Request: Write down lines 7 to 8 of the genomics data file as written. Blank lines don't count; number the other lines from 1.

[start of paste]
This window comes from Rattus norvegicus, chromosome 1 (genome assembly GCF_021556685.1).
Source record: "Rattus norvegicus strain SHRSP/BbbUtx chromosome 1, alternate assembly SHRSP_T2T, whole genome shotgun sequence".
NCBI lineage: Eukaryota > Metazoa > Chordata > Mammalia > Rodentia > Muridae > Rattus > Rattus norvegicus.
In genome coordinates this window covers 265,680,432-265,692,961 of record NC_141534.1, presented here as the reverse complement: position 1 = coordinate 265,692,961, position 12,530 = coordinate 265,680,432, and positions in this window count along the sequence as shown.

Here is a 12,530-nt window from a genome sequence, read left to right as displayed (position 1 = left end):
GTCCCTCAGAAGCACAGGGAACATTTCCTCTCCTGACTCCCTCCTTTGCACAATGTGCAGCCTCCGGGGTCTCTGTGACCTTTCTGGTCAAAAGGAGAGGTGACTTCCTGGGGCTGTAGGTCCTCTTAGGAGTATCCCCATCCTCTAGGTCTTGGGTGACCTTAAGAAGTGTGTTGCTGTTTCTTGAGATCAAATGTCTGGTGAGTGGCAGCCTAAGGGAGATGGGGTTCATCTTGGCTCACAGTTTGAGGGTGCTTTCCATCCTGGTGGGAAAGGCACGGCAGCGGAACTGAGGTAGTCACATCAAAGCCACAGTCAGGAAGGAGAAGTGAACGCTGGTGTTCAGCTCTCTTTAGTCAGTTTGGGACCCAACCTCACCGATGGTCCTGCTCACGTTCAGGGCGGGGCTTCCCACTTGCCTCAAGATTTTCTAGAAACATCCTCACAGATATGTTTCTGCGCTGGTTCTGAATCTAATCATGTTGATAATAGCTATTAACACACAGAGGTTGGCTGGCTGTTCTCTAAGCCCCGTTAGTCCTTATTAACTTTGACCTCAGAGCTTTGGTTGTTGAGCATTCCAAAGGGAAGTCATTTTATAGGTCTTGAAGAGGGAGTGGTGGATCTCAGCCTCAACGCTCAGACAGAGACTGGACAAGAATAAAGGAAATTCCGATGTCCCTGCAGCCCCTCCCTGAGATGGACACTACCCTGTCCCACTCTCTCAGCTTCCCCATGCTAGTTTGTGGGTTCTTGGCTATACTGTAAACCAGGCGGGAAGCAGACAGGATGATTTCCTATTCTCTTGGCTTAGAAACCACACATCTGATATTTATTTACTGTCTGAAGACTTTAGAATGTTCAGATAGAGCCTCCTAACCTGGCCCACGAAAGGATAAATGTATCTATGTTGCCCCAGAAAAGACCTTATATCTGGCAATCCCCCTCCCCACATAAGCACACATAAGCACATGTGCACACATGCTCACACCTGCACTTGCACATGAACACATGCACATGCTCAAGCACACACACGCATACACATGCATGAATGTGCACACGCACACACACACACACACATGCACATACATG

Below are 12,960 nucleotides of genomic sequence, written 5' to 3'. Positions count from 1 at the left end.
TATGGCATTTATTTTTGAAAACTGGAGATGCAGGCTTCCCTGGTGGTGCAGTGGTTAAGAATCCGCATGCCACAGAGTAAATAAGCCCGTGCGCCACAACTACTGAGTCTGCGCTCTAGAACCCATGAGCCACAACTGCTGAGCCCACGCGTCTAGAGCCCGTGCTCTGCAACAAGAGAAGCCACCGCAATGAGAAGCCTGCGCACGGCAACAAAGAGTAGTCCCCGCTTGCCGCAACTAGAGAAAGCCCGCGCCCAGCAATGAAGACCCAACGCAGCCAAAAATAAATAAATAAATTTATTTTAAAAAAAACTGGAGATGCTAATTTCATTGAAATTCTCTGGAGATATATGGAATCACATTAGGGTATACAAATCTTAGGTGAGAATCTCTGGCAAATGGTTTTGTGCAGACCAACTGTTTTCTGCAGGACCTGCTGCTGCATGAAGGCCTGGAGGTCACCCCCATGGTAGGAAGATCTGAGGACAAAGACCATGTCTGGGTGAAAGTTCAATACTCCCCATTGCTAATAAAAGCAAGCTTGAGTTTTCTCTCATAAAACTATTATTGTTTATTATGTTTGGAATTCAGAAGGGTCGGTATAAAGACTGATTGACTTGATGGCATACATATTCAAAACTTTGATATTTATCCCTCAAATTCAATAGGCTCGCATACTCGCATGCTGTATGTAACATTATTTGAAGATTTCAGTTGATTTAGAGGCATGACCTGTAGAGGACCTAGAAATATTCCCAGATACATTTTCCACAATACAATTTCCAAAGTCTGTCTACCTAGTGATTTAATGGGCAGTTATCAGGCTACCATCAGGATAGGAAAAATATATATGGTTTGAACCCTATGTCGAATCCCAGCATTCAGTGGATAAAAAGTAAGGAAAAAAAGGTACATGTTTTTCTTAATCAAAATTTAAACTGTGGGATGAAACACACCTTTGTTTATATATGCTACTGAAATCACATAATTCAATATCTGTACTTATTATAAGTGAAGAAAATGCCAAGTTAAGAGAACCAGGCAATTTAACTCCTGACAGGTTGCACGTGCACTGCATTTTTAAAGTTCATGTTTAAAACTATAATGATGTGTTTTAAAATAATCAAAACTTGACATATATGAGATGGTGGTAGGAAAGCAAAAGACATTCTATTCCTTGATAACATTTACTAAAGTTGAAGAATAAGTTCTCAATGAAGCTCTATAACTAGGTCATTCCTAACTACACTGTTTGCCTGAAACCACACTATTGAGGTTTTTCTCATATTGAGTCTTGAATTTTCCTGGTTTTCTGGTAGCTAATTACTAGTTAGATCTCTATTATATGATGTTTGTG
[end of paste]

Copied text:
Below are 12,960 nucleotides of genomic sequence, written 5' to 3'. Positions count from 1 at the left end.
TATGGCATTTATTTTTGAAAACTGGAGATGCAGGCTTCCCTGGTGGTGCAGTGGTTAAGAATCCGCATGCCACAGAGTAAATAAGCCCGTGCGCCACAACTACTGAGTCTGCGCTCTAGAACCCATGAGCCACAACTGCTGAGCCCACGCGTCTAGAGCCCGTGCTCTGCAACAAGAGAAGCCACCGCAATGAGAAGCCTGCGCACGGCAACAAAGAGTAGTCCCCGCTTGCCGCAACTAGAGAAAGCCCGCGCCCAGCAATGAAGACCCAACGCAGCCAAAAATAAATAAATAAATTTATTTTAAAAAAAACTGGAGATGCTAATTTCATTGAAATTCTCTGGAGATATATGGAATCACATTAGGGTATACAAATCTTAGGTGAGAATCTCTGGCAAATGGTTTTGTGCAGACCAACTGTTTTCTGCAGGACCTGCTGCTGCATGAAGGCCTGGAGGTCACCCCCATGGTAGGAAGATCTGAGGACAAAGACCATGTCTGGGTGAAAGTTCAATACTCCCCATTGCTAATAAAAGCAAGCTTGAGTTTTCTCTCATAAAACTATTATTGTTTATTATGTTTGGAATTCAGAAGGGTCGGTATAAAGACTGATTGACTTGATGGCATACATATTCAAAACTTTGATATTTATCCCTCAAATTCAATAGGCTCGCATACTCGCATGCTGTATGTAACATTATTTGAAGATTTCAGTTGATTTAGAGGCATGACCTGTAGAGGACCTAGAAATATTCCCAGATACATTTTCCACAATACAATTTCCAAAGTCTGTCTACCTAGTGATTTAATGGGCAGTTATCAGGCTACCATCAGGATAGGAAAAATATATATGGTTTGAACCCTATGTCGAATCCCAGCATTCAGTGGATAAAAAGTAAGGAAAAAAAGGTACATGTTTTTCTTAATCAAAATTTAAACTGTGGGATGAAACACACCTTTGTTTATATATGCTACTGAAATCACATAATTCAATATCTGTACTTATTATAAGTGAAGAAAATGCCAAGTTAAGAGAACCAGGCAATTTAACTCCTGACAGGTTGCACGTGCACTGCATTTTTAAAGTTCATGTTTAAAACTATAATGATGTGTTTTAAAATAATCAAAACTTGACATATATGAGATGGTGGTAGGAAAGCAAAAGACATTCTATTCCTTGATAACATTTACTAAAGTTGAAGAATAAGTTCTCAATGAAGCTCTATAACTAGGTCATTCCTAACTACACTGTTTGCCTGAAACCACACTATTGAGGTTTTTCTCATATTGAGTCTTGAATTTTCCTGGTTTTCTGGTAGCTAATTACTAGTTAGATCTCTATTATATGATGTTTGTG